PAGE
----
On 6/22/2012 2:51 PM, meekerdb wrote:
On 6/22/2012 11:42 AM, Stephen P. King wrote:
It is a known fact that the brain is a "connection" machine. We do
not fully understand how it works and many people are only assuming
(based on a cartoon of a proof by Tegmark) that it is just a
"Connection machines" don't implement any different computations than
Turing machines. Tegmark's paper just showed that the neural
transmissions of the brain are almost always classical. You would
reach the same conclusion if you just considered the evolutionary
function of the brain. A brain that used more than a small amount of
quantum randomness would not be conducive to survival.
I know of Minksi's proof... It would be helpful if you looked at
the fine and subtle details before you rattle off the party line on the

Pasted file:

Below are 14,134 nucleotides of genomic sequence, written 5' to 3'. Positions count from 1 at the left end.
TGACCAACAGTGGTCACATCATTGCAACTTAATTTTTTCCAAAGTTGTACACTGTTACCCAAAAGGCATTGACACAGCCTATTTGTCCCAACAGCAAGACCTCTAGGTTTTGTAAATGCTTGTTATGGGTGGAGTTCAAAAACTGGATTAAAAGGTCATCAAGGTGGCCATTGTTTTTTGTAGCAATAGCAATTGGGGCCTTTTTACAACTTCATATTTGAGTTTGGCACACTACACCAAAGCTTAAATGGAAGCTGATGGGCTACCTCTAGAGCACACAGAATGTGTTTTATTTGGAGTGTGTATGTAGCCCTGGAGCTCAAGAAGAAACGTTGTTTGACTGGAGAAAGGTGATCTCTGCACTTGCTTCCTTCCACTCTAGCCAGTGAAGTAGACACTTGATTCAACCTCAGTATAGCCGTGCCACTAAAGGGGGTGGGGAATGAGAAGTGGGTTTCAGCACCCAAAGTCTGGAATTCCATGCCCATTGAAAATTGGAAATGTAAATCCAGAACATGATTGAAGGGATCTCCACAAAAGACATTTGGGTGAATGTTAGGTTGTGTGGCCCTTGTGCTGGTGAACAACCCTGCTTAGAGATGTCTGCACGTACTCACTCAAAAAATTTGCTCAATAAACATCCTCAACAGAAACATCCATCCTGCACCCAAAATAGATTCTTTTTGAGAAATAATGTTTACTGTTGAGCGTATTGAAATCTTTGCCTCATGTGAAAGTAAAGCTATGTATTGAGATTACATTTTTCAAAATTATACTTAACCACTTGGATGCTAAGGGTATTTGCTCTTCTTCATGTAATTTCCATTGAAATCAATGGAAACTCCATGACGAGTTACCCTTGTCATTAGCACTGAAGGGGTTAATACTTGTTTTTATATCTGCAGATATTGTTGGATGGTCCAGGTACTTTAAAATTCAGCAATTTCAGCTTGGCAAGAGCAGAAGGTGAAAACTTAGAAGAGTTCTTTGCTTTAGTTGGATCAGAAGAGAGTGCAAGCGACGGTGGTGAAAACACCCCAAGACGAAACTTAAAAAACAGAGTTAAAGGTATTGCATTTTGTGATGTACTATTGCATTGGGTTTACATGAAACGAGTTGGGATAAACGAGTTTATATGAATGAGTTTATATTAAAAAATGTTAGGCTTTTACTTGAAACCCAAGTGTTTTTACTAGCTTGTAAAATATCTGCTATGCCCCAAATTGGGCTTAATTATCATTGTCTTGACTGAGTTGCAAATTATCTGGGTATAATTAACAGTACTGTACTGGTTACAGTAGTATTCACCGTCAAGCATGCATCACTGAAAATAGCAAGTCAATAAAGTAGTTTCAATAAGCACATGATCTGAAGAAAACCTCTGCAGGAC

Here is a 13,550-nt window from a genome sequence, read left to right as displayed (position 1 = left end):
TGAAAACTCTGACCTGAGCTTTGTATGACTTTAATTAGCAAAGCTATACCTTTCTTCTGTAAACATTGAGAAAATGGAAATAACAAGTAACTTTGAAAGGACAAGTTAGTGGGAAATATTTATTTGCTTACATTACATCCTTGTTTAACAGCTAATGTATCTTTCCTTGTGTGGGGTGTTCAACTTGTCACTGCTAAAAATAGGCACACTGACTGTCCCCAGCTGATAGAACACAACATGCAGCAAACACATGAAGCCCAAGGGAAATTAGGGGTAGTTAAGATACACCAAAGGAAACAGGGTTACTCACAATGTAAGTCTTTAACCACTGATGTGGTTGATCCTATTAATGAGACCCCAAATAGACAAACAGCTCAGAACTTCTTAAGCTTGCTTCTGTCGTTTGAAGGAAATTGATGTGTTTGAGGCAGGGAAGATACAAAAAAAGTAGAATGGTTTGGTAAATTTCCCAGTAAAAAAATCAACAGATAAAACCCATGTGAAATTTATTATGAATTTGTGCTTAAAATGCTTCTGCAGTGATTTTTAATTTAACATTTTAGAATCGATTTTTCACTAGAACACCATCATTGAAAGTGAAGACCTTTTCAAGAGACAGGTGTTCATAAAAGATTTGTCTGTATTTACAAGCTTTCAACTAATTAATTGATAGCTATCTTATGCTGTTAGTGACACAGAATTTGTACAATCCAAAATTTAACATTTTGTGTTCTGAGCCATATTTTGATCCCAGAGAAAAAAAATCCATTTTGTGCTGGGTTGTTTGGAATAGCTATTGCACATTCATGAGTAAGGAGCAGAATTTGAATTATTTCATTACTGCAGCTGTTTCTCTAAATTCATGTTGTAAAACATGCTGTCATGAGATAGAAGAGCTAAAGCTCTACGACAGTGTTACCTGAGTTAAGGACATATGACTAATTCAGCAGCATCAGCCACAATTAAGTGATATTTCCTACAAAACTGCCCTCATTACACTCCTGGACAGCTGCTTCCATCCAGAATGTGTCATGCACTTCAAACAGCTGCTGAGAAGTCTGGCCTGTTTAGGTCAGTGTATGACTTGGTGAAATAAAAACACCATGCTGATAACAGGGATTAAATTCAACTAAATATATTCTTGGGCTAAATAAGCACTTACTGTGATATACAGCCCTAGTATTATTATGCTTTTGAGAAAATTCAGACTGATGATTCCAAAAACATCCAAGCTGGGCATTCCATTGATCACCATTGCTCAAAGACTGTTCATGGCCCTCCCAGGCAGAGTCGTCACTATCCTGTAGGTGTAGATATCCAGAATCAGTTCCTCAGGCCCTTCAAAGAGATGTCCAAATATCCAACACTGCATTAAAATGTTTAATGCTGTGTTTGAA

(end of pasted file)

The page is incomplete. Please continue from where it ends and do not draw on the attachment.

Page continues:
subject! I was discussing the "neuron 323" situation which does in fact
make a difference in connections machines. The role of contrafactuals is
at issue and has not fully been resolved in my humble opinion. We
discussed this in
Tegmark's paper discusses only the ion channel aspect of neurons and
does not consider any other possible way that entanglement could be
maintained. Here is a talk by Hammeroff outlining the research so far.
http://www.youtube.com/watch?v=LXFFbxoHp3s I don't agree with the OrchOR
hypothesis but it is separable from the entanglement idea...
One experiment that your decide this involves testing how the brain
manages to keep qualia within a 80 msec. window to appear simultaneous.
It is as if time for the brain is a 80 msec wide sliding window. The
research of David Eagleman is relevant here:
"Nature, to be commanded, must be obeyed."
~ Francis Bacon
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